For the first time, a major scientific problem has been solved by people playing a computer game. The players deciphered the three-dimensional structure of a protein that allows M-PMV, a close relative of the AIDS virus, to infect cells.
Proteins are long molecules that fold into complex shapes; the shapes, in turn, determine how they function. Researchers usually figure out those structures laboriously by bouncing X-rays off crystals of the molecules or by using predictive software. Instead bioinformatician Firas Khatib of the University of Washington used the collective skills of thousands of people playing an online game called Foldit, created by computer scientists Seth Cooper and Zoran Popovic. In the game, players worked together to rearrange proteins into different shapes. Other software then evaluated which of the proposed solutions was most likely to be correct. Many Foldit players have no background in chemistry. Successful game play requires only that they be able to make simple adjustments like “freezing” or “wiggling” shapes on their screens.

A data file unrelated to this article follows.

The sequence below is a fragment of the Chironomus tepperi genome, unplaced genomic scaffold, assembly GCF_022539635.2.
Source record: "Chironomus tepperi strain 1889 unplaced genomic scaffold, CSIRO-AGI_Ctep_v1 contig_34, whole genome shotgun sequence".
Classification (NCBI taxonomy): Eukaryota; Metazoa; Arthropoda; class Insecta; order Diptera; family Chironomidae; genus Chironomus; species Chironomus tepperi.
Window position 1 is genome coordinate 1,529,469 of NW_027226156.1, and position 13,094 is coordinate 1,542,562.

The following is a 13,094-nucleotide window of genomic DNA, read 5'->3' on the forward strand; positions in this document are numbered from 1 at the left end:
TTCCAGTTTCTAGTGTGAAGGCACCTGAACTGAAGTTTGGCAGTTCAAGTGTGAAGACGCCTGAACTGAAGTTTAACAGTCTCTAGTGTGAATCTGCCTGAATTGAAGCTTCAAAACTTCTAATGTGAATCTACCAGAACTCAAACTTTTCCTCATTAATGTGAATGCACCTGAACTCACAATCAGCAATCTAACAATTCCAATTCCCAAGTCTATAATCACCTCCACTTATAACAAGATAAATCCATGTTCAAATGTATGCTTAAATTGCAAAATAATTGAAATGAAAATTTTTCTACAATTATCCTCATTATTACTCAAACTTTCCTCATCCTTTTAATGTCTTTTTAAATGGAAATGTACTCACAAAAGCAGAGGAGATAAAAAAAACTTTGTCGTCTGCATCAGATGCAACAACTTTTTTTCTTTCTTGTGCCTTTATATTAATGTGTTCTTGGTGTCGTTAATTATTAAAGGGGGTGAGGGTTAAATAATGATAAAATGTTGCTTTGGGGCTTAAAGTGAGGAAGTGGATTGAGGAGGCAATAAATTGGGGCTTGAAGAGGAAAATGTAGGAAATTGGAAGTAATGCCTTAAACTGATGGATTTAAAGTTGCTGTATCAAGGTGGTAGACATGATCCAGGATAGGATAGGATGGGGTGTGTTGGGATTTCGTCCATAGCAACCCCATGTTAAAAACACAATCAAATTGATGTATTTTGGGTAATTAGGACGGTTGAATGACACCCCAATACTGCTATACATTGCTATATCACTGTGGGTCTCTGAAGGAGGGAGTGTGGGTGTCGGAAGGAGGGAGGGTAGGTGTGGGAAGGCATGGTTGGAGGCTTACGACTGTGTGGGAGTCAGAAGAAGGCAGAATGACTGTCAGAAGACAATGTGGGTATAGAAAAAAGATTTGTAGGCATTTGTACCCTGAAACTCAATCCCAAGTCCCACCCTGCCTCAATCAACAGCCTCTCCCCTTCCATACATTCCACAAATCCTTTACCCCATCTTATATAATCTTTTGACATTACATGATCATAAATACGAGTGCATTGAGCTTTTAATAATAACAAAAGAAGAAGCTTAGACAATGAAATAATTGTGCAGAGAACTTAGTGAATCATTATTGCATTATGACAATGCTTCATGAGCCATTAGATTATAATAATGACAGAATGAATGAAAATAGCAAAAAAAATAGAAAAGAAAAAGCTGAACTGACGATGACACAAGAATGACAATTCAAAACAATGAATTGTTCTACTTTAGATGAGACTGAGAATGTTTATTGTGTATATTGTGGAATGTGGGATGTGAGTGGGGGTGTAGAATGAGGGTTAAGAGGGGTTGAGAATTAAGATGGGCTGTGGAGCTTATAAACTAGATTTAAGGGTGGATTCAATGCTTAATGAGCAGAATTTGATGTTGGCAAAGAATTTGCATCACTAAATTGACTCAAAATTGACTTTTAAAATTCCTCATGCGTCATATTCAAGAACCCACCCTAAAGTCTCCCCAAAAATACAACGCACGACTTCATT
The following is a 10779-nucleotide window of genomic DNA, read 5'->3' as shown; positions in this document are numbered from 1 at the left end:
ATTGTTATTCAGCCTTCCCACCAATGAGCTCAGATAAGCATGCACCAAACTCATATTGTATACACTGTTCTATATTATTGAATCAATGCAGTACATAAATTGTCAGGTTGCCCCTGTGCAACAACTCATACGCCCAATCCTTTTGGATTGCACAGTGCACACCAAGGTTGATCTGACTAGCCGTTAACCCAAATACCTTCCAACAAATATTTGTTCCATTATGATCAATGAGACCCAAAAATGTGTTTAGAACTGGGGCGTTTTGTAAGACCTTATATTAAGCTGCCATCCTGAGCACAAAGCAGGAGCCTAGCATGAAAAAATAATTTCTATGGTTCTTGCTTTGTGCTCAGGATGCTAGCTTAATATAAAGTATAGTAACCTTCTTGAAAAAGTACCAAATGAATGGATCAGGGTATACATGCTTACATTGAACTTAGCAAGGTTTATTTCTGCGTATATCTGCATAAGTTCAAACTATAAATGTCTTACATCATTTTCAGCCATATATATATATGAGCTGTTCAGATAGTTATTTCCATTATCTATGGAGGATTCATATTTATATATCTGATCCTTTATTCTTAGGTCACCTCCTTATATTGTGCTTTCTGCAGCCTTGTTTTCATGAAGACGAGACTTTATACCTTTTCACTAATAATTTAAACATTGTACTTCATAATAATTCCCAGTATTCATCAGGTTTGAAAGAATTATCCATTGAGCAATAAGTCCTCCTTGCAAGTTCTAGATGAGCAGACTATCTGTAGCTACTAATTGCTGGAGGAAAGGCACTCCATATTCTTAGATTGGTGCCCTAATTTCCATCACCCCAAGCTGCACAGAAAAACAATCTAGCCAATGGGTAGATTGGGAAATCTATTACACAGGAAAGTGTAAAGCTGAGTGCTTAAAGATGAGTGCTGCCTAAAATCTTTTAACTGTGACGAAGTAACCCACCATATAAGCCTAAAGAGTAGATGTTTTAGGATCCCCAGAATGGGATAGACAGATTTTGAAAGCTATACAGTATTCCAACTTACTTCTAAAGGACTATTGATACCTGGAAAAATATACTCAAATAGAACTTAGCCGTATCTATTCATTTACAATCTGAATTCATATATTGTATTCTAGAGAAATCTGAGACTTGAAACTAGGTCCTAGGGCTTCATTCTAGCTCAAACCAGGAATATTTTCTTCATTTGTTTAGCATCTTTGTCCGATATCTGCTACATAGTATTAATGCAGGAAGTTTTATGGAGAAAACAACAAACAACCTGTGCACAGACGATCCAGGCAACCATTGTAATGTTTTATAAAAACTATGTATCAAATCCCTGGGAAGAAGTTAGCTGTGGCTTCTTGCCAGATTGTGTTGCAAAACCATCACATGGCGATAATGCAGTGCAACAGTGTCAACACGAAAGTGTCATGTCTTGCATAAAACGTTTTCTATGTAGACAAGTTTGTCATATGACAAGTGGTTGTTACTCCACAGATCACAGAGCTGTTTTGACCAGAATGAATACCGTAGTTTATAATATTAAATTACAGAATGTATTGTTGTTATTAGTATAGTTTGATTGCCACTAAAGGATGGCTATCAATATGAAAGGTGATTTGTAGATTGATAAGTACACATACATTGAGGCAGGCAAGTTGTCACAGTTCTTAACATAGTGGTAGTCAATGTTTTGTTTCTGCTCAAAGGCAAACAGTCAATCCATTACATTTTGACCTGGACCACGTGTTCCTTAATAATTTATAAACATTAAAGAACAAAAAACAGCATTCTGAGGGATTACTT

AIDS researchers had struggled for more than a decade to work out M-PMV’s structure. The gamers cracked it in less than 10 days. “That structure can now be a target for a new generation of anti-HIV drugs,” Khatib says.